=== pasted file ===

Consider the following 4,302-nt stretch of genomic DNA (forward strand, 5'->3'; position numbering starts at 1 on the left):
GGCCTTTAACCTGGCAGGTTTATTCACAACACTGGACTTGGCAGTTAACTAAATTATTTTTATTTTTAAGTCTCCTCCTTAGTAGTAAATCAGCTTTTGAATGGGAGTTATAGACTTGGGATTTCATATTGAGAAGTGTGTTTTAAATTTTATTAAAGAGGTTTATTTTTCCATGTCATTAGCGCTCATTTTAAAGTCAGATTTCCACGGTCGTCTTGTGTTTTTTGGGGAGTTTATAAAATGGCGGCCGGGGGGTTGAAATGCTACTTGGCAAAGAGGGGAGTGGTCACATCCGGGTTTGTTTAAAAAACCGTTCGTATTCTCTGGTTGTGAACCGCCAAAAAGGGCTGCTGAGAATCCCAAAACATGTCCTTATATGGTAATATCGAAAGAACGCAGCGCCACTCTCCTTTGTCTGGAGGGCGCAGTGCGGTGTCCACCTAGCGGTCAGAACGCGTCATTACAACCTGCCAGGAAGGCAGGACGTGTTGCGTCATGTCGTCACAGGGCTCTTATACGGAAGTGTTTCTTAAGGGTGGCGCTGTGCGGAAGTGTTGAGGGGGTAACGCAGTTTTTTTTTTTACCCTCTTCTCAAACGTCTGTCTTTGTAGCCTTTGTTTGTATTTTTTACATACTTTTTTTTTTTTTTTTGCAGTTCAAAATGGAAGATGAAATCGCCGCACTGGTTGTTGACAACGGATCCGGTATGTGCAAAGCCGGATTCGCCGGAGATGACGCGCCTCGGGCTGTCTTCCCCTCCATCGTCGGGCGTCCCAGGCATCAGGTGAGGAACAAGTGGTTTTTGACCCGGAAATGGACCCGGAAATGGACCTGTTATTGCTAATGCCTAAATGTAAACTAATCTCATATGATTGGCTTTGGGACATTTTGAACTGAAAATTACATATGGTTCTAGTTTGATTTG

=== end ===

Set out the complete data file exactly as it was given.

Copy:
Consider the following 4,302-nt stretch of genomic DNA (forward strand, 5'->3'; position numbering starts at 1 on the left):
GGCCTTTAACCTGGCAGGTTTATTCACAACACTGGACTTGGCAGTTAACTAAATTATTTTTATTTTTAAGTCTCCTCCTTAGTAGTAAATCAGCTTTTGAATGGGAGTTATAGACTTGGGATTTCATATTGAGAAGTGTGTTTTAAATTTTATTAAAGAGGTTTATTTTTCCATGTCATTAGCGCTCATTTTAAAGTCAGATTTCCACGGTCGTCTTGTGTTTTTTGGGGAGTTTATAAAATGGCGGCCGGGGGGTTGAAATGCTACTTGGCAAAGAGGGGAGTGGTCACATCCGGGTTTGTTTAAAAAACCGTTCGTATTCTCTGGTTGTGAACCGCCAAAAAGGGCTGCTGAGAATCCCAAAACATGTCCTTATATGGTAATATCGAAAGAACGCAGCGCCACTCTCCTTTGTCTGGAGGGCGCAGTGCGGTGTCCACCTAGCGGTCAGAACGCGTCATTACAACCTGCCAGGAAGGCAGGACGTGTTGCGTCATGTCGTCACAGGGCTCTTATACGGAAGTGTTTCTTAAGGGTGGCGCTGTGCGGAAGTGTTGAGGGGGTAACGCAGTTTTTTTTTTTACCCTCTTCTCAAACGTCTGTCTTTGTAGCCTTTGTTTGTATTTTTTACATACTTTTTTTTTTTTTTTTGCAGTTCAAAATGGAAGATGAAATCGCCGCACTGGTTGTTGACAACGGATCCGGTATGTGCAAAGCCGGATTCGCCGGAGATGACGCGCCTCGGGCTGTCTTCCCCTCCATCGTCGGGCGTCCCAGGCATCAGGTGAGGAACAAGTGGTTTTTGACCCGGAAATGGACCCGGAAATGGACCTGTTATTGCTAATGCCTAAATGTAAACTAATCTCATATGATTGGCTTTGGGACATTTTGAACTGAAAATTACATATGGTTCTAGTTTGATTTG